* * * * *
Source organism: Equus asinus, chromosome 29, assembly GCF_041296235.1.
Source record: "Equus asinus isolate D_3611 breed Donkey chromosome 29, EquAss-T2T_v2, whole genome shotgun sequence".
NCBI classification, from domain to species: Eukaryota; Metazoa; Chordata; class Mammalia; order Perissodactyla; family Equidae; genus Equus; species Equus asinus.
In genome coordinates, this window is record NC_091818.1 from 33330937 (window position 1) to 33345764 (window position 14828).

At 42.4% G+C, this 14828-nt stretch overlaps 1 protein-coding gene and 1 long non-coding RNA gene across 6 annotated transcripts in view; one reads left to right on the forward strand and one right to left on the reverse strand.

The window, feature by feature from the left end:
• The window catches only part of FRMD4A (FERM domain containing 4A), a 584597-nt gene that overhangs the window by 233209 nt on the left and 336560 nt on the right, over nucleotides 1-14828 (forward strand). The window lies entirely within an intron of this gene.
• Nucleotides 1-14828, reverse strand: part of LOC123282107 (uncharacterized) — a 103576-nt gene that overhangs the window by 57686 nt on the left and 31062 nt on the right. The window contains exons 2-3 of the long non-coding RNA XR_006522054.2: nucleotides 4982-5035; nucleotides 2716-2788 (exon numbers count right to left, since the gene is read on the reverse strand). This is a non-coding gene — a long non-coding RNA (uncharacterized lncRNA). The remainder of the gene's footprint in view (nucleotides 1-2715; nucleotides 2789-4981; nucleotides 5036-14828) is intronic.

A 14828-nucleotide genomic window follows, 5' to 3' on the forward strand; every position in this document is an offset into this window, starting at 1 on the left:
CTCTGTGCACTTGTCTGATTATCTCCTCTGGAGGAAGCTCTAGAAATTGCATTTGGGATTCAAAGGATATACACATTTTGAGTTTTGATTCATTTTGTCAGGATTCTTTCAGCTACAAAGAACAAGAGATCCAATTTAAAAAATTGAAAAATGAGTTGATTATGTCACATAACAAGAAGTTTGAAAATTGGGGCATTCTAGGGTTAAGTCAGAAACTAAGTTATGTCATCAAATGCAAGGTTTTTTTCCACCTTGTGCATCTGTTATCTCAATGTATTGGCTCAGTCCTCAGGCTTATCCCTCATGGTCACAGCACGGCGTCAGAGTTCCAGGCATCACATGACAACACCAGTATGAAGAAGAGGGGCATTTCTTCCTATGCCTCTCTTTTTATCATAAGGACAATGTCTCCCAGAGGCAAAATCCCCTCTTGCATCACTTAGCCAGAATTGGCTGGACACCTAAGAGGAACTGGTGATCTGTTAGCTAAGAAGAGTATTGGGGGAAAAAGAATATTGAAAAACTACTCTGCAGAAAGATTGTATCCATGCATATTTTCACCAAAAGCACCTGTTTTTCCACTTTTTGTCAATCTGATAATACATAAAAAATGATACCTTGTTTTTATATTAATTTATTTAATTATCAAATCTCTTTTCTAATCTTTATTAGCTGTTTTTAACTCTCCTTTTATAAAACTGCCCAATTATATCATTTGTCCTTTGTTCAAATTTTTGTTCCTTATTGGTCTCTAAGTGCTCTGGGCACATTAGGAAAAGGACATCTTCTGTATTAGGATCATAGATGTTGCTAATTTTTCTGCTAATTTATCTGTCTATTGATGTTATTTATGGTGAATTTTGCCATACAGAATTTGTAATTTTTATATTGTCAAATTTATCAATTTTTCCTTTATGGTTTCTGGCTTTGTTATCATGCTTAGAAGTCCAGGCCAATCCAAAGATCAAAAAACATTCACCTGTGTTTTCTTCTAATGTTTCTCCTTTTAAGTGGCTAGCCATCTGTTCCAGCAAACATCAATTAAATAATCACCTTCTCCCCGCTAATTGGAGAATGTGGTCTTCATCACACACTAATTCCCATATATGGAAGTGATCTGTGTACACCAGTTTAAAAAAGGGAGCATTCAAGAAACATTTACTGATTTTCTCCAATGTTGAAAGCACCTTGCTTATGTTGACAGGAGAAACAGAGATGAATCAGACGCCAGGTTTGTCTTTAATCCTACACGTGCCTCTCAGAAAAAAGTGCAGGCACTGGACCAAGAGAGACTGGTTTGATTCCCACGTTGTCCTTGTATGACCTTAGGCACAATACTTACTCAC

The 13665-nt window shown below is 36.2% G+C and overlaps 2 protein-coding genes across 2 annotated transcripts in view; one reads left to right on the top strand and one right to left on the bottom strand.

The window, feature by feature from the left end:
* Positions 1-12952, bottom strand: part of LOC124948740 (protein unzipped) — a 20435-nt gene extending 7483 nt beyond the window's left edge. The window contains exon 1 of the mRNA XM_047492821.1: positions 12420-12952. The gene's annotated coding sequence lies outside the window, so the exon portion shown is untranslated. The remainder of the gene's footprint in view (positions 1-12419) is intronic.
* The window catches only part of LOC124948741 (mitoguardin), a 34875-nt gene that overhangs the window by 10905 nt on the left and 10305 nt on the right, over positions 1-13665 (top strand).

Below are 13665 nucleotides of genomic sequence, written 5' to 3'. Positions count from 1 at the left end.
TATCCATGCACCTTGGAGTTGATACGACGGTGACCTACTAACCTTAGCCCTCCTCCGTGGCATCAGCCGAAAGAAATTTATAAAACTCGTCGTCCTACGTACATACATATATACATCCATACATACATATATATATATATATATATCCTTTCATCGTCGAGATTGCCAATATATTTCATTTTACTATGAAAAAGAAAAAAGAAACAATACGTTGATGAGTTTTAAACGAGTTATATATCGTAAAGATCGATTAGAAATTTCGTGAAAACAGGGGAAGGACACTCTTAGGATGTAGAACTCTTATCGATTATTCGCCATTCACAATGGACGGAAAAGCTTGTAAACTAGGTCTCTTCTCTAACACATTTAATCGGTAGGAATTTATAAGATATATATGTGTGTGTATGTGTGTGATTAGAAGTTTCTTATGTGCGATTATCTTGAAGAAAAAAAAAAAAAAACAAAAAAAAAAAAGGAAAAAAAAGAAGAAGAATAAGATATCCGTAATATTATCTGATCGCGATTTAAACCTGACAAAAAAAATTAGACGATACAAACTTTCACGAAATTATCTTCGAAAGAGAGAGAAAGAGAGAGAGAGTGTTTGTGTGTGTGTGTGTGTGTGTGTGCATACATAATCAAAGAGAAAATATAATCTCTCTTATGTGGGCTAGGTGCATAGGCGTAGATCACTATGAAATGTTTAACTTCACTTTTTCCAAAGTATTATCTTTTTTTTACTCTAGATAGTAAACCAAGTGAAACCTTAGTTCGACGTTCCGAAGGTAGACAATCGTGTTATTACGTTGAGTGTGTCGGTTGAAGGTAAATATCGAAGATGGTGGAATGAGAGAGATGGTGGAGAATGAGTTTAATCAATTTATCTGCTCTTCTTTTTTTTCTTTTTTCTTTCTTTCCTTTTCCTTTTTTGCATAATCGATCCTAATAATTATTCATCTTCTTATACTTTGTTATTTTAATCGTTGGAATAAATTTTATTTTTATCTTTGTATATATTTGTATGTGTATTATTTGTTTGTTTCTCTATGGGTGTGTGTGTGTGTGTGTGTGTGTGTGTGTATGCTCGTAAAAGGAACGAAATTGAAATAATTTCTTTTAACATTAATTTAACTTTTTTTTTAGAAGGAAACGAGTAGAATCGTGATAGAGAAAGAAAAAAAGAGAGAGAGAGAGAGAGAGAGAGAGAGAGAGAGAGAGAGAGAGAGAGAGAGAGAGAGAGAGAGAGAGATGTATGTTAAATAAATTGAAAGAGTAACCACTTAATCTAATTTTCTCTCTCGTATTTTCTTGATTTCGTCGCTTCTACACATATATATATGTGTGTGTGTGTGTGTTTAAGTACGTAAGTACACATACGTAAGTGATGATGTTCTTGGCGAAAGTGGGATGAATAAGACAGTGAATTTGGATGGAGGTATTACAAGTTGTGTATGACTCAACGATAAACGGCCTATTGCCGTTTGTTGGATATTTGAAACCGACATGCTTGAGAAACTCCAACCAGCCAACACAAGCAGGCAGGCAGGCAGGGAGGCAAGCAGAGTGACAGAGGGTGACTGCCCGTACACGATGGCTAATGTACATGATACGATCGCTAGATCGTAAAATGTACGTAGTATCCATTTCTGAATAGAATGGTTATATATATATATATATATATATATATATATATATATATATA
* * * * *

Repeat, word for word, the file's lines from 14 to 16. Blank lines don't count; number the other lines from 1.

* The window catches only part of LOC124948741 (mitoguardin), a 34875-nt gene that overhangs the window by 10905 nt on the left and 10305 nt on the right, over positions 1-13665 (top strand).

Below are 13665 nucleotides of genomic sequence, written 5' to 3'. Positions count from 1 at the left end.
TATCCATGCACCTTGGAGTTGATACGACGGTGACCTACTAACCTTAGCCCTCCTCCGTGGCATCAGCCGAAAGAAATTTATAAAACTCGTCGTCCTACGTACATACATATATACATCCATACATACATATATATATATATATATATCCTTTCATCGTCGAGATTGCCAATATATTTCATTTTACTATGAAAAAGAAAAAAGAAACAATACGTTGATGAGTTTTAAACGAGTTATATATCGTAAAGATCGATTAGAAATTTCGTGAAAACAGGGGAAGGACACTCTTAGGATGTAGAACTCTTATCGATTATTCGCCATTCACAATGGACGGAAAAGCTTGTAAACTAGGTCTCTTCTCTAACACATTTAATCGGTAGGAATTTATAAGATATATATGTGTGTGTATGTGTGTGATTAGAAGTTTCTTATGTGCGATTATCTTGAAGAAAAAAAAAAAAAAACAAAAAAAAAAAAGGAAAAAAAAGAAGAAGAATAAGATATCCGTAATATTATCTGATCGCGATTTAAACCTGACAAAAAAAATTAGACGATACAAACTTTCACGAAATTATCTTCGAAAGAGAGAGAAAGAGAGAGAGAGTGTTTGTGTGTGTGTGTGTGTGTGTGTGCATACATAATCAAAGAGAAAATATAATCTCTCTTATGTGGGCTAGGTGCATAGGCGTAGATCACTATGAAATGTTTAACTTCACTTTTTCCAAAGTATTATCTTTTTTTTACTCTAGATAGTAAACCAAGTGAAACCTTAGTTCGACGTTCCGAAGGTAGACAATCGTGTTATTACGTTGAGTGTGTCGGTTGAAGGTAAATATCGAAGATGGTGGAATGAGAGAGATGGTGGAGAATGAGTTTAATCAATTTATCTGCTCTTCTTTTTTTTCTTTTTTCTTTCTTTCCTTTTCCTTTTTTGCATAATCGATCCTAATAATTATTCATCTTCTTATACTTTGTTATTTTAATCGTTGGAATAAATTTTATTTTTATCTTTGTATATATTTGTATGTGTATTATTTGTTTGTTTCTCTATGGGTGTGTGTGTGTGTGTGTGTGTGTGTGTGTATGCTCGTAAAAGGAACGAAATTGAAATAATTTCTTTTAACATTAATTTAACTTTTTTTTTAGAAGGAAACGAGTAGAATCGTGATAGAGAAAGAAAAAAAGAGAGAGAGAGAGAGAGAGAGAGAGAGAGAGAGAGAGAGAGAGAGAGAGAGAGAGAGAGAGAGAGAGATGTATGTTAAATAAATTGAAAGAGTAACCACTTAATCTAATTTTCTCTCTCGTATTTTCTTGATTTCGTCGCTTCTACACATATATATATGTGTGTGTGTGTGTGTTTAAGTACGTAAGTACACATACGTAAGTGATGATGTTCTTGGCGAAAGTGGGATGAATAAGACAGTGAATTTGGATGGAGGTATTACAAGTTGTGTATGACTCAACGATAAACGGCCTATTGCCGTTTGTTGGATATTTGAAACCGACATGCTTGAGAAACTCCAACCAGCCAACACAAGCAGGCAGGCAGGCAGGGAGGCAAGCAGAGTGACAGAGGGTGACTGCCCGTACACGATGGCTAATGTACATGATACGATCGCTAGATCGTAAAATGTACGTAGTATCCATTTCTGAATAGAATGGTTATATATATATATATATATATATATATATATATATATATATA